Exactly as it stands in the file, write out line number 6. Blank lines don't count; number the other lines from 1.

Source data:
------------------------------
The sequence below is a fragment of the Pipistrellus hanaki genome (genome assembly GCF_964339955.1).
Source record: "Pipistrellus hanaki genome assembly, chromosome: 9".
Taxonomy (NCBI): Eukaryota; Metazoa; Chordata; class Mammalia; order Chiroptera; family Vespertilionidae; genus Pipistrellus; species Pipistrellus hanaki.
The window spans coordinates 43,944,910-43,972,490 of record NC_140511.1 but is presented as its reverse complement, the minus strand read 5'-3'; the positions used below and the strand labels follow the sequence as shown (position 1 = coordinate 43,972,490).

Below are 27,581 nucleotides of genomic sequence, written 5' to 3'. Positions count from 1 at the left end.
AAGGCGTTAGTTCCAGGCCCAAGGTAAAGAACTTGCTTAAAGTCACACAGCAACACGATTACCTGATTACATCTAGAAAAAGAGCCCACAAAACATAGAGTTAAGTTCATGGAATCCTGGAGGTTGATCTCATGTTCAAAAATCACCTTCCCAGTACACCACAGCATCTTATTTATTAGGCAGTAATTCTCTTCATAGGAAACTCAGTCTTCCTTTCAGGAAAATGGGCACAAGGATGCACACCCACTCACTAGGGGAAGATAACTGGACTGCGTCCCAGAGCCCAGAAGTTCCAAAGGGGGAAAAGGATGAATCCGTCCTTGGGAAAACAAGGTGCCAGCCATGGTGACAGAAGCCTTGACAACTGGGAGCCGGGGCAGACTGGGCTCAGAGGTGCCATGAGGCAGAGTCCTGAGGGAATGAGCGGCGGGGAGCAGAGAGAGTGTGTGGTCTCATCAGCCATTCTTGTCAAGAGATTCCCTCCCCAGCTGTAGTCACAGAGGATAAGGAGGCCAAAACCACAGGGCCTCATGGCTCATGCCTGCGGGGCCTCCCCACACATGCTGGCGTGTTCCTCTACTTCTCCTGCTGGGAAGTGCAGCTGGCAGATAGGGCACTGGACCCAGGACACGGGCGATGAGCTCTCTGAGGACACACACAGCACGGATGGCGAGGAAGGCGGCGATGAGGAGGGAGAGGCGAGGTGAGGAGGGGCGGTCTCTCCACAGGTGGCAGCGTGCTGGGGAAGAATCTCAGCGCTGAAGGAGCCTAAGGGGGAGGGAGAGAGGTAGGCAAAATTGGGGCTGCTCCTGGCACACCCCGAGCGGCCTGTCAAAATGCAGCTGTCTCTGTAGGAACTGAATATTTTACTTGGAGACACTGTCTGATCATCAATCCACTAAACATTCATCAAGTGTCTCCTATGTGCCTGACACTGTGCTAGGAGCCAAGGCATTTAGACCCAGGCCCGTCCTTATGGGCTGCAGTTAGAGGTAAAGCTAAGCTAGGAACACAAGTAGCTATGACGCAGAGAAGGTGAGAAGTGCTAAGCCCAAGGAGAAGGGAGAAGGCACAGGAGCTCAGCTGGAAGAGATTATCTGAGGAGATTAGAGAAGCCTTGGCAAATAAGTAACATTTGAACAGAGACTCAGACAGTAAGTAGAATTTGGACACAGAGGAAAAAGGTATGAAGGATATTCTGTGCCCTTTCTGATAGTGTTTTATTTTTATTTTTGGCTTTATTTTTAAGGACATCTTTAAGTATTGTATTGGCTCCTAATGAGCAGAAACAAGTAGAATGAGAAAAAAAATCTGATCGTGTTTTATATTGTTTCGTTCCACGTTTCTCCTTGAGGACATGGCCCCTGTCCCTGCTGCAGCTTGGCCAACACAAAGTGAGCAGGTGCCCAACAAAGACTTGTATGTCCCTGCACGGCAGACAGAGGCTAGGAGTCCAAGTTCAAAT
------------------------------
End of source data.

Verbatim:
AAGGCGTTAGTTCCAGGCCCAAGGTAAAGAACTTGCTTAAAGTCACACAGCAACACGATTACCTGATTACATCTAGAAAAAGAGCCCACAAAACATAGAGTTAAGTTCATGGAATCCTGGAGGTTGATCTCATGTTCAAAAATCACCTTCCCAGTACACCACAGCATCTTATTTATTAGGCAGTAATTCTCTTCATAGGAAACTCAGTCTTCCTTTCAGGAAAATGGGCACAAGGATGCACACCCACTCACTAGGGGAAGATAACTGGACTGCGTCCCAGAGCCCAGAAGTTCCAAAGGGGGAAAAGGATGAATCCGTCCTTGGGAAAACAAGGTGCCAGCCATGGTGACAGAAGCCTTGACAACTGGGAGCCGGGGCAGACTGGGCTCAGAGGTGCCATGAGGCAGAGTCCTGAGGGAATGAGCGGCGGGGAGCAGAGAGAGTGTGTGGTCTCATCAGCCATTCTTGTCAAGAGATTCCCTCCCCAGCTGTAGTCACAGAGGATAAGGAGGCCAAAACCACAGGGCCTCATGGCTCATGCCTGCGGGGCCTCCCCACACATGCTGGCGTGTTCCTCTACTTCTCCTGCTGGGAAGTGCAGCTGGCAGATAGGGCACTGGACCCAGGACACGGGCGATGAGCTCTCTGAGGACACACACAGCACGGATGGCGAGGAAGGCGGCGATGAGGAGGGAGAGGCGAGGTGAGGAGGGGCGGTCTCTCCACAGGTGGCAGCGTGCTGGGGAAGAATCTCAGCGCTGAAGGAGCCTAAGGGGGAGGGAGAGAGGTAGGCAAAATTGGGGCTGCTCCTGGCACACCCCGAGCGGCCTGTCAAAATGCAGCTGTCTCTGTAGGAACTGAATATTTTACTTGGAGACACTGTCTGATCATCAATCCACTAAACATTCATCAAGTGTCTCCTATGTGCCTGACACTGTGCTAGGAGCCAAGGCATTTAGACCCAGGCCCGTCCTTATGGGCTGCAGTTAGAGGTAAAGCTAAGCTAGGAACACAAGTAGCTATGACGCAGAGAAGGTGAGAAGTGCTAAGCCCAAGGAGAAGGGAGAAGGCACAGGAGCTCAGCTGGAAGAGATTATCTGAGGAGATTAGAGAAGCCTTGGCAAATAAGTAACATTTGAACAGAGACTCAGACAGTAAGTAGAATTTGGACACAGAGGAAAAAGGTATGAAGGATATTCTGTGCCCTTTCTGATAGTGTTTTATTTTTATTTTTGGCTTTATTTTTAAGGACATCTTTAAGTATTGTATTGGCTCCTAATGAGCAGAAACAAGTAGAATGAGAAAAAAAATCTGATCGTGTTTTATATTGTTTCGTTCCACGTTTCTCCTTGAGGACATGGCCCCTGTCCCTGCTGCAGCTTGGCCAACACAAAGTGAGCAGGTGCCCAACAAAGACTTGTATGTCCCTGCACGGCAGACAGAGGCTAGGAGTCCAAGTTCAAAT